Calle Altamirano at Calle 5 de Mayo, La Paz, 23000, Mexico
Sight Details
Rate Includes: $3, Daily 9–6

Nuestra Señora del Pilar

Todos Santos was the second-farthest south of Baja California's 30 mission churches, a system the Spanish instituted to convert (and subdue) the peninsula's indigenous peoples. Jesuit priests established an outpost here in 1723 as a visita (circuit branch) of the mission in La Paz, a day's journey away on horseback. The original church north of town was sacked and pillaged twice during its existence, before being relocated in 1825 to this site in the center of town. Additions in the past two centuries have resulted in a hodgepodge of architectural styles, but the overall effect is still pleasing, and the structure serves to this day as the community's bustling parish church.

Calle Márquez de León, Todos Santos, 23300, Mexico
Sight Details
Rate Includes: Daily 7 am–8 pm


Paralelo was built by the Hugo d'Acosta clan as "parallel" to Casa de Piedra. The winery makes two red blends—the excellent and balanced Arenal and the heavier, minerally Colina—as well as a Sauvignon Blanc Emblema. A reservation is necessary.

Valle de Guadalupe, Mexico
Sight Details
Rate Includes: Tastings $5, Closed Sun.

Playa Balandra

A rocky point shelters a clear, warm bay at Playa Balandra, 21 km (13 miles) north of La Paz. Several small coves and pristine beaches appear and disappear with the tides, but there's always a calm area where you can wade and swim. Snorkeling is fair around Balandra's south end where there's a coral reef. You may spot clams, starfish, and anemones. Kayaking and snorkeling tours usually set out from around here. If not on a tour, bring your own gear, as rentals aren't normally available. Camping is permitted but there are no hookups. The smallish beach gets crowded on weekends, but on a weekday morning you might have the place to yourself. Sand flies can be a nuisance here between July and October. Amenities: camping; food concession; parking lot; toilets. Best for: snorkeling; swimming; walking.

La Paz, 23004, Mexico

Playa Buenos Aires

This wide, lengthy, and accessible stretch of beach is one of the longest along the Cabo Corridor, but is rapidly developing with new resorts. Reef breaks for surfers can be good, but the beach is also known for its riptides, making it unswimmable. It's a great beach for long, quiet runs or walks, and it's not uncommon to find locals with horses to rent for a beachside ride. Whales can easily be spotted from the beach from January through March. The small, man-made "Tequila Cove" between Hilton and Paradisus has calm waters, excellent for swimming. Here you'll find a tiny shack renting bodyboards and other water-sports equipment. Amenities: toilets; water sports; free parking. Best for: surfers; walking.

Playa Caimancito

Situated just beyond La Concha Beach Club Resort, 5 km (3 miles) north of La Paz, Caimancito is home to a scenic stretch of sand and some sun-shading palapas. Locals swim laps here, as the water is almost always calm and salty enough for easy buoyancy. There aren't any public facilities here, but if you wander over to the hotel for lunch or a drink, you can use its restrooms and rent water toys. Amenities: parking lot. Best for: sunsets; swimming; walking.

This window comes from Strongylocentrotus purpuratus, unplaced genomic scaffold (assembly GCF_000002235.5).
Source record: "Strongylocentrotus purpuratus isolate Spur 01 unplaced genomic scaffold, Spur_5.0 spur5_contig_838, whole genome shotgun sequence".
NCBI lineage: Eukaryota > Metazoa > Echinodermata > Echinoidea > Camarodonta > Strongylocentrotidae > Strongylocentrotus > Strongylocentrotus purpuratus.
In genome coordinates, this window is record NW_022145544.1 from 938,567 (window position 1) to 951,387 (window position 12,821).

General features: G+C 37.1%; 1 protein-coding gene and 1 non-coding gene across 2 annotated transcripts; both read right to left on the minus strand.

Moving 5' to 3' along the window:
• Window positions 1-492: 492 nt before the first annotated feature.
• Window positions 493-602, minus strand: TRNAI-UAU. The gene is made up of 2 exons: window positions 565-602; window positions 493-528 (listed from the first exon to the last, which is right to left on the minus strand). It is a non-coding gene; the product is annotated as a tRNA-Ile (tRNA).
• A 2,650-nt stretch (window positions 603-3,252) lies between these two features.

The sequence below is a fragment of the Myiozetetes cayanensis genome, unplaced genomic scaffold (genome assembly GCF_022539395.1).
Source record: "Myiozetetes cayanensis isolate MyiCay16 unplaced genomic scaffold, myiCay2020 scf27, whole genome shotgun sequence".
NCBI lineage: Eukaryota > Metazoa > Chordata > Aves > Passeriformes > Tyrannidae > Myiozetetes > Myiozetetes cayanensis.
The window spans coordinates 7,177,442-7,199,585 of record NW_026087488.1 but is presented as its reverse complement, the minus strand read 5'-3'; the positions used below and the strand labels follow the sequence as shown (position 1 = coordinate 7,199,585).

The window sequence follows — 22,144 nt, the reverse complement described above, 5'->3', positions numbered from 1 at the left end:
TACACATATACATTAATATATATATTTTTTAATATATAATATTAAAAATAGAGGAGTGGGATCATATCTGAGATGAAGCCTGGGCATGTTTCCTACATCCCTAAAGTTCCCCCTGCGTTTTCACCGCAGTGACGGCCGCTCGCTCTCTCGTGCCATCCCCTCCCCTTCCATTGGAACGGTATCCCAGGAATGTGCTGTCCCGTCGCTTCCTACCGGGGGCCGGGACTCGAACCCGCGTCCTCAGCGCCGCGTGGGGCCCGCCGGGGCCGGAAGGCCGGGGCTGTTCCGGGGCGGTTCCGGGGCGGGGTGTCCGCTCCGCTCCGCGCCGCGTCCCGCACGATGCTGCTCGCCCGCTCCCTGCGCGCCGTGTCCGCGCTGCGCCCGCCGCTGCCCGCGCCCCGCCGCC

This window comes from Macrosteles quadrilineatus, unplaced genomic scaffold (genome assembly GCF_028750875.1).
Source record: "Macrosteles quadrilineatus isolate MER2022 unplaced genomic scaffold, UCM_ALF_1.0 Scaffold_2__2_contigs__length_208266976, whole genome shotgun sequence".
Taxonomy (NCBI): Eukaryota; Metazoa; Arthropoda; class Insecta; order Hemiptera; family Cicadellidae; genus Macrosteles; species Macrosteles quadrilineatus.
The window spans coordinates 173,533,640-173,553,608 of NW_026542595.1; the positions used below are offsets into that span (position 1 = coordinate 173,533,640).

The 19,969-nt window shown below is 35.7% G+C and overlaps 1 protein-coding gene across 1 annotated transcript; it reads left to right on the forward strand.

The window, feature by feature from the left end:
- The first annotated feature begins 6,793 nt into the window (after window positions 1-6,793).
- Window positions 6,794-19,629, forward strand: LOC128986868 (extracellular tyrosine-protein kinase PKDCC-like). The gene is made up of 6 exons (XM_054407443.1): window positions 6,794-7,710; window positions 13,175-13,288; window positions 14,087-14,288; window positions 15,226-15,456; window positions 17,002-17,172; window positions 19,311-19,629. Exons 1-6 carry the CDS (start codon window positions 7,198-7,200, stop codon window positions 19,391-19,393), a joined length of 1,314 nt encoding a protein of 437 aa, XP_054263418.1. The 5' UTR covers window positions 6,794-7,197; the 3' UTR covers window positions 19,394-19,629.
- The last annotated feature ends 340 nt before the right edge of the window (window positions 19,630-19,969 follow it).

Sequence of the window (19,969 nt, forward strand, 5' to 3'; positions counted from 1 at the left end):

La Paz, 23004, Mexico

Playa Costa Azul

Cabo's best surfing beach runs 3 km (2 miles) south from San José's hotel zone along Highway 1. The Zipper and La Roca breaks are world famous. Playa Costa Azul connects to neighboring Playa Acapulquito in front of the Cabo Surf Hotel. Surfers gather at both beaches year-round, but most come in summer, when hurricanes and tropical storms create the year's largest waves, and when the ocean is at its warmest. This condo-lined beach is popular with joggers and walkers, but swimming isn't advised. When getting in and out of the water in front of Cabo Surf Hotel (where surf lessons take place), watch out for the sea urchins that cling to the shallow rocks. Beginner surfers should ask locals to point out the mound of hidden rocks near the break closest to the cliffs; this means it's much safer to take "rights" than "lefts" at this break. Although not overly common, jellyfish can also be a problem here. The turnoff to this beach is sudden and only available to drivers coming from Cabo San Lucas (not from San José del Cabo). It's on the beach side of the highway, at Zipper's restaurant, which is on the sand by the surf breaks. If coming from San José del Cabo, you have to exit at Costa Azul Surf Shop and drive under the highway to the parking area. Food and drinks are available at Zipper's restaurant or at 7 Seas restaurant. Surfboards can be rented at Costa Azul Surf Shop or at Cabo Surf Hotel. Amenities: toilets; food and drink; free parking. Best for: surfing; walking; sunset.

Playa El Médano

Playa El Médano

Foamy plumes of water shoot from wave runners and dozens of water taxis buzz through the calm waters off Médano, a 3-km (2-mile) span of grainy tan sand that's always crowded. Bars and restaurants line the sand, waiters deliver ice buckets filled with beer to sunbathers in lounge chairs, and vendors offer everything from silver jewelry to hats, T-shirts, and henna tattoos. You can even get a pedicure. Swimming areas are roped off to prevent accidents, and the water is usually calm enough for small children. Be aware there are quick shoreline drop-offs, so life preservers are a good idea for the little paddlers in your group. Hotels line Médano, which is just north of downtown off Paseo del Pescador. Construction is constant on nearby streets, and parking is virtually impossible. The most popular spot on the beach is around the Mango Deck and The Office, where more than half a dozen bar-restaurants have set up beach chairs and tables. This is a hot spot for people-watching. For something a bit more tranquil, grab a bite at Casa Dorada Resort's oceanfront restaurant Maydan, which is open to the public. Be prepared to deal with the many crafts vendors cruising the beach. They're generally not pushy, so a simple head shake and "No, gracias" will do. Amenities: food concession. Best for: partiers; snorkeling; swimming.

Paseo del Pescador, Cabo San Lucas, 23410, Mexico